Question 2. Is there another company that I’m equally excited or more excited about that I can put that money into?

Unless there’s a much stronger investment, It’s very risky to sell a company with strong momentum unless it’s just way off the charts.

Mental Accounting

The next cognitive bias is very related to both the loss aversion and the anchoring. And this one tricks me into selling my winners to buy more of my losers or just open a new position.

This cognitive bias is called mental accounting.

It’s where we tend to see the importance of different money differently depending on the position that it’s in.

If money is in the loss category or the principal category, you see it as I need to be less risky with this money whereas if I have money in the gain category, it’s easier for some reason to be more risky with it.

The classic example is when you go to the casino.

If you start off with $100 bankroll and you’re like “All right, I got to make this $100 last the night”. And if you have an early win where you bump up to $200, it’s so easy in your mind to treat the $100 principle differently and guard it more safely than the $100 gain.

This is a cognitive bias. 

Money is fungible. It doesn’t matter what category it’s in. It has all the same value and should be treated with the same risk profile.

So what can I do to stop my own brain from betraying me when I’m investing?

I’ve given this question a lot of thought and I came up with a 3-step system that drastically improves my chances of making a sound and logical decision instead of an emotionally compromised decision.

My 3-Step System

Step 1

The first step of my system happens when I buy a new stock, I make reasonable expectations and a plan for what I’m going to do in different scenarios.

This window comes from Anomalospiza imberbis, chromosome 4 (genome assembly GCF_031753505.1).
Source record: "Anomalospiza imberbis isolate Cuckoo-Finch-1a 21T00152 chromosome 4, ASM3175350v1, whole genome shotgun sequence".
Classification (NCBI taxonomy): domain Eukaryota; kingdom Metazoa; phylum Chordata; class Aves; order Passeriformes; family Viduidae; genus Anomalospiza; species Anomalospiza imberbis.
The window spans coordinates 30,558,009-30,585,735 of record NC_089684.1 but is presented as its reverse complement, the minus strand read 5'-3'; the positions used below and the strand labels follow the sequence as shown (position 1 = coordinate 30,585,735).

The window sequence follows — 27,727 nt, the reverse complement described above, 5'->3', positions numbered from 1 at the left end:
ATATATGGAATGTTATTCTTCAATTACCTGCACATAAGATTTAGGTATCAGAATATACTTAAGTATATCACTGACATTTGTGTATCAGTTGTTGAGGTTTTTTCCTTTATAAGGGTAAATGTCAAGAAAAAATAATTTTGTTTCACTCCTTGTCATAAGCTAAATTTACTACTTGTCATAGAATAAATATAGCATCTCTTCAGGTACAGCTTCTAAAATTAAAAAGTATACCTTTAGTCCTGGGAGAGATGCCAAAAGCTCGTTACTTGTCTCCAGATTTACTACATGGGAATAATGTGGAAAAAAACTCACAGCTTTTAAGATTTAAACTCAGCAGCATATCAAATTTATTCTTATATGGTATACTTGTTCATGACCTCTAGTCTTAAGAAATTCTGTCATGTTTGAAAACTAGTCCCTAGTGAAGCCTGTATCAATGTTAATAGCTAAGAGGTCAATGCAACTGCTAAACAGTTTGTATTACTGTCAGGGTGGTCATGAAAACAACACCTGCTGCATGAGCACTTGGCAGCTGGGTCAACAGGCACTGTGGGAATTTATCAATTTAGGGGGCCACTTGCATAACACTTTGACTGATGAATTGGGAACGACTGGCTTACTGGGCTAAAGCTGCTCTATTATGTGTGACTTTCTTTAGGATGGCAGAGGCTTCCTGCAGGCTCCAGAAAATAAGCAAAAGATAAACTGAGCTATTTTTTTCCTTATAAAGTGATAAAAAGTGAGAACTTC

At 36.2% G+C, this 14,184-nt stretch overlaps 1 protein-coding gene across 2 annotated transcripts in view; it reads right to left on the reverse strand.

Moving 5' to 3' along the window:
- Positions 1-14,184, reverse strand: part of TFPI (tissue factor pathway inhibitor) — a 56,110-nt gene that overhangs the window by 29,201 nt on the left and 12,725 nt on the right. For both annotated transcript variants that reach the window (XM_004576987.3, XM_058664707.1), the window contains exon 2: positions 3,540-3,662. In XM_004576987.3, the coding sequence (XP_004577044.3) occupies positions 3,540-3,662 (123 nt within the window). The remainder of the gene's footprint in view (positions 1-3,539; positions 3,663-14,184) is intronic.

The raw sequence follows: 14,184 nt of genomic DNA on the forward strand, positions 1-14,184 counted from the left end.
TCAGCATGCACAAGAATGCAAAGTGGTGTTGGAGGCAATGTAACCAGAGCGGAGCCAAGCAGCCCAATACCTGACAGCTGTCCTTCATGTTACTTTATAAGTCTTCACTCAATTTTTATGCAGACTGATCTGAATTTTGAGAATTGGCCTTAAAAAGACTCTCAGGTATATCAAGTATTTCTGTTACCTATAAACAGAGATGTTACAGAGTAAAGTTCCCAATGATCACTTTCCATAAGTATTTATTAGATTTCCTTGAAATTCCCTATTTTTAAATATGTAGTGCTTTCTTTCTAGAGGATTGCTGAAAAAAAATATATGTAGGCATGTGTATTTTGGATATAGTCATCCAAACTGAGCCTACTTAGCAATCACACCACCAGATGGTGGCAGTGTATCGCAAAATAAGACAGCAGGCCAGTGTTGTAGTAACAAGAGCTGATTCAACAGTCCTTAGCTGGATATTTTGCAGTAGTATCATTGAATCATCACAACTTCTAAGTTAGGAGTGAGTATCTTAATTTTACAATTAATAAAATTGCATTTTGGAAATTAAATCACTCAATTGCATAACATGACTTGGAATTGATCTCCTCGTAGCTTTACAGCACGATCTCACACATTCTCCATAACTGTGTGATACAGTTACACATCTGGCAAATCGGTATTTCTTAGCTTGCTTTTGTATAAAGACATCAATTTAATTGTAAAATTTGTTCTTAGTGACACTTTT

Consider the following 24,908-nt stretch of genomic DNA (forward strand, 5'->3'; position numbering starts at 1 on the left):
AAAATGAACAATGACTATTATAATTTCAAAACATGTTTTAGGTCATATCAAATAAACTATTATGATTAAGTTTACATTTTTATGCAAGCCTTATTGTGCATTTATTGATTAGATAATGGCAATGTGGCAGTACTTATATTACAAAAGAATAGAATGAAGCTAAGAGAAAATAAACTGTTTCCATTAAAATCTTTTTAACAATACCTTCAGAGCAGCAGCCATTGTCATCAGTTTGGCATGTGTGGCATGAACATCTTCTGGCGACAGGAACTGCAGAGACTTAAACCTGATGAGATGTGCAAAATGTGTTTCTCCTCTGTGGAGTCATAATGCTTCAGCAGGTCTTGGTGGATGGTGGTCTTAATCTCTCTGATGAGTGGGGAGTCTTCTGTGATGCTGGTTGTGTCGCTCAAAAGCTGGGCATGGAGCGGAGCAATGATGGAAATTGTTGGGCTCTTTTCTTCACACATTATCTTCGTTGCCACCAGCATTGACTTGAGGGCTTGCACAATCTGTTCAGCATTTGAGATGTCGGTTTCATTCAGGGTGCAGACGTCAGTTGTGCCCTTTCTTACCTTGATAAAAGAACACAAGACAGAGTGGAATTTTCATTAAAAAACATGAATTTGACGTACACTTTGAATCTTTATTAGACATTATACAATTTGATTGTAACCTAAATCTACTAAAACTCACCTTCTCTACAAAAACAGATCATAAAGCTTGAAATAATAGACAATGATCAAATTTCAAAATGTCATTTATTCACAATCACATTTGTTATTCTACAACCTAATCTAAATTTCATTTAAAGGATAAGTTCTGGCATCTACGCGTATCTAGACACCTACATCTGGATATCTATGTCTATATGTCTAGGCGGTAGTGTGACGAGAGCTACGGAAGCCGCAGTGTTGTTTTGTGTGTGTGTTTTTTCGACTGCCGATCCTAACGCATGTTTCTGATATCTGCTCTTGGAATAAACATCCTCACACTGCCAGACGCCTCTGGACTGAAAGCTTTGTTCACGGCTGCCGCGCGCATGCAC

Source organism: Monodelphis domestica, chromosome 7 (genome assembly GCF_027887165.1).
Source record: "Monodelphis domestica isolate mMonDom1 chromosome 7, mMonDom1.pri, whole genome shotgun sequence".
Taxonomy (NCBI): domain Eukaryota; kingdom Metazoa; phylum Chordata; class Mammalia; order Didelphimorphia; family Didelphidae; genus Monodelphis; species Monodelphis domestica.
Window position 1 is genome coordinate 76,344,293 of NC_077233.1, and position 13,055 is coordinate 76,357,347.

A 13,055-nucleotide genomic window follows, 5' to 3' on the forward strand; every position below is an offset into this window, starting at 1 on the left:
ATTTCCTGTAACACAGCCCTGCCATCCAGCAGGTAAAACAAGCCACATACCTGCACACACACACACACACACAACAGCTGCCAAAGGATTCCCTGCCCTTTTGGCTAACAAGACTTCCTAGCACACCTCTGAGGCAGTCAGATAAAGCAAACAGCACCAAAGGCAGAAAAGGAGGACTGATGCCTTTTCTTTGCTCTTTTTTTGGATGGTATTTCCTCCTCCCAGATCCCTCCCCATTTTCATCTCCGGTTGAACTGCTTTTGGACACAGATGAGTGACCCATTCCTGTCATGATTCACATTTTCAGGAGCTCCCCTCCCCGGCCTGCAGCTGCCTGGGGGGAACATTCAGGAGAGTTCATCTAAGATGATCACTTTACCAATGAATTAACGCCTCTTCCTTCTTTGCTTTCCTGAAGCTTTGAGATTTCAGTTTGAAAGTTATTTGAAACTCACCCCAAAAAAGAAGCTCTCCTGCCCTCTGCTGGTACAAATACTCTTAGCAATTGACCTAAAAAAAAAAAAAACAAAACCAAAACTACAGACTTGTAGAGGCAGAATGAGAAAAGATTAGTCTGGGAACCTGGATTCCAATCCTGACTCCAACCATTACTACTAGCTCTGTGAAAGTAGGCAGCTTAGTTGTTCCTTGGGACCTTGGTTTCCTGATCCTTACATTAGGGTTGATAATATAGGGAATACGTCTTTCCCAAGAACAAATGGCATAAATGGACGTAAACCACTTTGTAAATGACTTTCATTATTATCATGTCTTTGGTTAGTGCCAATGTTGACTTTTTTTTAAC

I make a limit sell order and a stop loss order for if it rises above my fundamental analysis or falls below my fundamental analysis.

Using Automation to Sell — Illustration by Author

Now that’s great, but there will be new information that comes out that I will have to react to in the moment. So setting your stop loss and your limit sell is a good start, but it can’t be all I do.

This is where step two of my system comes in. 

Step 2

It’s whenever I have to make a new decision and change my stop loss or my limit sell, I have to be acutely aware of my biases.

I have to remember that I can never eliminate them completely because whenever I stop thinking about them, that’s when I get bit.

So whenever I’m making a new change to a stop loss or limit sell, I have to read through the biases that I commonly fall victim to make sure they’re just fresh in my head so I can have better chance of overcoming them.

Step 3

And then the third step is checking with an accountability partner. 

For me, it’s a spouse check. Natalie and I always talk to each other before we make a big buy or sell of a stock. 

I start by telling her my plan and my expectations. And then in the moment if I’m getting a little bit emotional, she can remember what my thesis was for that investment, recognize if I’m breaking away from that thesis, and ask probing questions accordingly.

Strength in Numbers — Illustration by Author

If there is a 50% chance that I’ll be emotional and make a mistake and a 50% chance that she’ll be emotional and make a mistake, combined there’s only a 25% chance that we’re both going to make a mistake.

So it really cuts our odds in half of making a mistake if we always bounce those ideas off of each other. 

So What Now?

Another option that has been incredibly effective for me in eliminating the chance of biases coming into play is investing in ETFs.

An ETF or an index fund will handle the share rebalancing automatically. So I don’t even have to worry about making a mistake, falling victim to a cognitive bias and selling a winner and doubling down on a loser.

So if you’re curious to see how I evaluate ETFs and how I pick ETFs that tend to outperform the S&P 500, check out this video right HERE.

Catch you on the flip side.